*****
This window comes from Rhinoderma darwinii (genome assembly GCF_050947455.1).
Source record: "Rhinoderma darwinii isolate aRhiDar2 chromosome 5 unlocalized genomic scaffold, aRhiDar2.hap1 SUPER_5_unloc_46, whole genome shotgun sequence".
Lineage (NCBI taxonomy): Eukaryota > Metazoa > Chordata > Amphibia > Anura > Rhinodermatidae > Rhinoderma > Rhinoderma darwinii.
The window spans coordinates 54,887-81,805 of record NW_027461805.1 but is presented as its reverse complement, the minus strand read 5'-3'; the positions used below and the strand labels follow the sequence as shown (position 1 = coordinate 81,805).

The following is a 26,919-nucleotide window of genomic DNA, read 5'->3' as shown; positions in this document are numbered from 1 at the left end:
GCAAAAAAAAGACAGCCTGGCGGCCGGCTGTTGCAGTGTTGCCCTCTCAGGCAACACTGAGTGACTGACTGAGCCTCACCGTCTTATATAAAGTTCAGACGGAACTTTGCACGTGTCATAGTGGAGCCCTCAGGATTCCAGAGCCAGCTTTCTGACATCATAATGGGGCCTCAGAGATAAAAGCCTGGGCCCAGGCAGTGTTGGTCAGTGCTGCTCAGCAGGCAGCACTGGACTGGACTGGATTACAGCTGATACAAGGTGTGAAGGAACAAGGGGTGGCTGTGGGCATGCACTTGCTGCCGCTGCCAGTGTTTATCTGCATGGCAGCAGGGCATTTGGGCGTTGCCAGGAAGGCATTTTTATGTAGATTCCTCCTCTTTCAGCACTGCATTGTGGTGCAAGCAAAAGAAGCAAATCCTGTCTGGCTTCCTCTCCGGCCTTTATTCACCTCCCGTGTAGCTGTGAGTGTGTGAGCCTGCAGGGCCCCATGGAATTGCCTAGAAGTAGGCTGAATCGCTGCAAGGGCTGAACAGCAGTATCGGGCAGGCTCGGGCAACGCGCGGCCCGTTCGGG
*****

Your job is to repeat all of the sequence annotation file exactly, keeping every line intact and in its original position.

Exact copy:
This window comes from Rhinoderma darwinii (genome assembly GCF_050947455.1).
Source record: "Rhinoderma darwinii isolate aRhiDar2 chromosome 5 unlocalized genomic scaffold, aRhiDar2.hap1 SUPER_5_unloc_46, whole genome shotgun sequence".
Lineage (NCBI taxonomy): Eukaryota > Metazoa > Chordata > Amphibia > Anura > Rhinodermatidae > Rhinoderma > Rhinoderma darwinii.
The window spans coordinates 54,887-81,805 of record NW_027461805.1 but is presented as its reverse complement, the minus strand read 5'-3'; the positions used below and the strand labels follow the sequence as shown (position 1 = coordinate 81,805).

The following is a 26,919-nucleotide window of genomic DNA, read 5'->3' as shown; positions in this document are numbered from 1 at the left end:
GCAAAAAAAAGACAGCCTGGCGGCCGGCTGTTGCAGTGTTGCCCTCTCAGGCAACACTGAGTGACTGACTGAGCCTCACCGTCTTATATAAAGTTCAGACGGAACTTTGCACGTGTCATAGTGGAGCCCTCAGGATTCCAGAGCCAGCTTTCTGACATCATAATGGGGCCTCAGAGATAAAAGCCTGGGCCCAGGCAGTGTTGGTCAGTGCTGCTCAGCAGGCAGCACTGGACTGGACTGGATTACAGCTGATACAAGGTGTGAAGGAACAAGGGGTGGCTGTGGGCATGCACTTGCTGCCGCTGCCAGTGTTTATCTGCATGGCAGCAGGGCATTTGGGCGTTGCCAGGAAGGCATTTTTATGTAGATTCCTCCTCTTTCAGCACTGCATTGTGGTGCAAGCAAAAGAAGCAAATCCTGTCTGGCTTCCTCTCCGGCCTTTATTCACCTCCCGTGTAGCTGTGAGTGTGTGAGCCTGCAGGGCCCCATGGAATTGCCTAGAAGTAGGCTGAATCGCTGCAAGGGCTGAACAGCAGTATCGGGCAGGCTCGGGCAACGCGCGGCCCGTTCGGG